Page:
In 1908, Caroline Osgood Emmerton, a philanthropist in the Salem community, purchased the house and established the House of the Seven Gables Settlement Association. The house underwent two years of renovation to restore it to its former conditions. The missing gables were reconstructed and the interiors was renovated based on historical accounts. However, some parts of the interpretation were made based on Hawthorne’s novel to appeal to readers who would expect to see a house similar to that described in the novel. For instance, a well representing Maule’s Well (in the novel) was added to the garden.
The house opened its doors to the public as a museum and settlement home in 1910. The admission fees were used primarily to fund Emmerton’s settlement programs in the Salem community.
Separately in 2007, the House of the Seven Gables Historic District was designated a National Historic Landmark District. Today, visitors can visit the historic house for a small admission fee.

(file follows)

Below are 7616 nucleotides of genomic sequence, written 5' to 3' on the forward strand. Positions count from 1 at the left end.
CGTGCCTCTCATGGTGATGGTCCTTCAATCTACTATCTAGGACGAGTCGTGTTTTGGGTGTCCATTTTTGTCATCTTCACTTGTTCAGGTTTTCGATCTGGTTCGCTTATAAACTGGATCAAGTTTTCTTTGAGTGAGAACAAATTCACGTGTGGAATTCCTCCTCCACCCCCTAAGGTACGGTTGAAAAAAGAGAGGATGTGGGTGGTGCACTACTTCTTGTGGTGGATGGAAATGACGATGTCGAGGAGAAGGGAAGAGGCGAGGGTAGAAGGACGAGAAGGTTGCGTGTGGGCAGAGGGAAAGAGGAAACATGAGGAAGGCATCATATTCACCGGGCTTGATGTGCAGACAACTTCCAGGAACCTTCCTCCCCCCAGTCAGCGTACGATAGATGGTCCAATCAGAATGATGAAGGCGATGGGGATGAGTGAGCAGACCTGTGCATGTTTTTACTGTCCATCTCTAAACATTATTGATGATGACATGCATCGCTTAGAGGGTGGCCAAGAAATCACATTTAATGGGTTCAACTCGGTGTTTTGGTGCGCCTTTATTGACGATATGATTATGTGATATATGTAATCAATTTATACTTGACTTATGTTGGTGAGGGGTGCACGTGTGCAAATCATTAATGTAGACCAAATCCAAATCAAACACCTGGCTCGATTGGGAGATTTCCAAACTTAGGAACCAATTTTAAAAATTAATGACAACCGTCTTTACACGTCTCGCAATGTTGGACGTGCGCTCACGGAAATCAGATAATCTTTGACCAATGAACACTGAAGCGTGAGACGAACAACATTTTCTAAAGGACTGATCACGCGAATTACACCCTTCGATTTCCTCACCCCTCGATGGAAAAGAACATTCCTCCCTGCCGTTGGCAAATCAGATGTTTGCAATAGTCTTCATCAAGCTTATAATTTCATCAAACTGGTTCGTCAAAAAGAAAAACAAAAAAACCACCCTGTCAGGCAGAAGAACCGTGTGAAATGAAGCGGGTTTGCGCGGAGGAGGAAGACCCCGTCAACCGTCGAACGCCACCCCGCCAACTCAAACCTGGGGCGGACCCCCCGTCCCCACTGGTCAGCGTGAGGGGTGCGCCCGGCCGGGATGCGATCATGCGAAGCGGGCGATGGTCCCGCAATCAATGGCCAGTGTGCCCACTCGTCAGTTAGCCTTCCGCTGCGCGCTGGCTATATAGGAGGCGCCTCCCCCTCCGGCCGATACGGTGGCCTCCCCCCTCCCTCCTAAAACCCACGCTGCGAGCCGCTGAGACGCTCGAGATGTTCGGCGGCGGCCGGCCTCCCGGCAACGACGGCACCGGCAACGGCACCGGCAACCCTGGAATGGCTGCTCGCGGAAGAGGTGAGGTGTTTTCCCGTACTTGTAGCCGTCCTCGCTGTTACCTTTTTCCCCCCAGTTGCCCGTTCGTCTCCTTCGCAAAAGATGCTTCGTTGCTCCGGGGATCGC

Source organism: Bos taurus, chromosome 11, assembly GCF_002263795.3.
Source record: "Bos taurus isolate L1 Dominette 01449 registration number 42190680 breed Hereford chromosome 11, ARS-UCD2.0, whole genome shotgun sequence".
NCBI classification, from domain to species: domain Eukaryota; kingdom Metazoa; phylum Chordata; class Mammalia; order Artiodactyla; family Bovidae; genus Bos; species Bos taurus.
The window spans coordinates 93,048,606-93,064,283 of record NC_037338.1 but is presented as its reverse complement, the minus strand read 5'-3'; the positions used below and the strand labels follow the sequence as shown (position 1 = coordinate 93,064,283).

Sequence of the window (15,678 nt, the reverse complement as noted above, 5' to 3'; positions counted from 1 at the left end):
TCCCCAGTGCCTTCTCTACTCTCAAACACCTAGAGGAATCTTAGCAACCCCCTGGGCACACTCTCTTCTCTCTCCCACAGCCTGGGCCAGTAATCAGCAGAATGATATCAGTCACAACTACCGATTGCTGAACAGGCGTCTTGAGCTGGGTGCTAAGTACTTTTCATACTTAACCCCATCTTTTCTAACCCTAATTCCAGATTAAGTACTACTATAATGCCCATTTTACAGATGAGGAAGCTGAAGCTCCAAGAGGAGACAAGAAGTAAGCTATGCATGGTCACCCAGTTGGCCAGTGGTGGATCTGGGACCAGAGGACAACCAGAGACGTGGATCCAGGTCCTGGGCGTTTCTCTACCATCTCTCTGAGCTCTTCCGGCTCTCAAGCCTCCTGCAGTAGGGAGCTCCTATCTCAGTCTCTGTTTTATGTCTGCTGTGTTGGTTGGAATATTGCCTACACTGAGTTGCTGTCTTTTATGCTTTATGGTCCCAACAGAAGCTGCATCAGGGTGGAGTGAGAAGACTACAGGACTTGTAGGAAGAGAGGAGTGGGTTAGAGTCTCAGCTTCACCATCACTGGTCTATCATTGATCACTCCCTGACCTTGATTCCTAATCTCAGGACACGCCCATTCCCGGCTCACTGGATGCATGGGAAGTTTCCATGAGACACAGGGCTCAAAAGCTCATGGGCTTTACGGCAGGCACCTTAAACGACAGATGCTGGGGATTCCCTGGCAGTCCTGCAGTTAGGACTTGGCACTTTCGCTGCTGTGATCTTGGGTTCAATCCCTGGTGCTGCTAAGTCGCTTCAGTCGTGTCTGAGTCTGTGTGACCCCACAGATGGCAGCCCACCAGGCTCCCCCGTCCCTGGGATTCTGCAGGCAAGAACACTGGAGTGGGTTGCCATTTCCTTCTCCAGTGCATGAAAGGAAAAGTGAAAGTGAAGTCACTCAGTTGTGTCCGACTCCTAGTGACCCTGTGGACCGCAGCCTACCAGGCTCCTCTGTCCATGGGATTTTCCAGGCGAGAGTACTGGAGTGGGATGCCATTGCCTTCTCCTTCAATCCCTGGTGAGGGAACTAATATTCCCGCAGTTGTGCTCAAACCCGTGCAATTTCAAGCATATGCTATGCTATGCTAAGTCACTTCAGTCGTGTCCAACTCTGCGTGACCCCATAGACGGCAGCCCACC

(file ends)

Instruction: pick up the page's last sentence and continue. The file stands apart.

The House of the Seven Gables Novel
Written by American author Nathaniel Hawthorne in the mid 1850s, the critically acclaimed novel tells the story of the fictional Pyncheon family and their encounters with the supernatural and witchcraft. The story was set during the days of the Salem Witch Trials where people could frame one another for witchcraft and have them trialed with no evidence; and this was what the Pyncheon family did.
Hawthorne great-grandfather, John Hathorne, was one of the judge during the Salem Witch Trials. To dissociate with his ancestor and avoid any suspicion of his shameful lineage, Hawthorne added an ‘w’ to his surname.
Hawthorne, a relative of the Ingersoll family, frequented the House of the Seven Gables to play with his sister Louisa Hawthorne, his cousin Susannah Ingersoll, and the Ingersoll’s adopted son Horace Connolly. While Hawthorne had not seen the seven gables—four of them were removed by the time he visited the house—the house’s history and the location of the gables were recounted to him through Ingersoll’s childhood stories.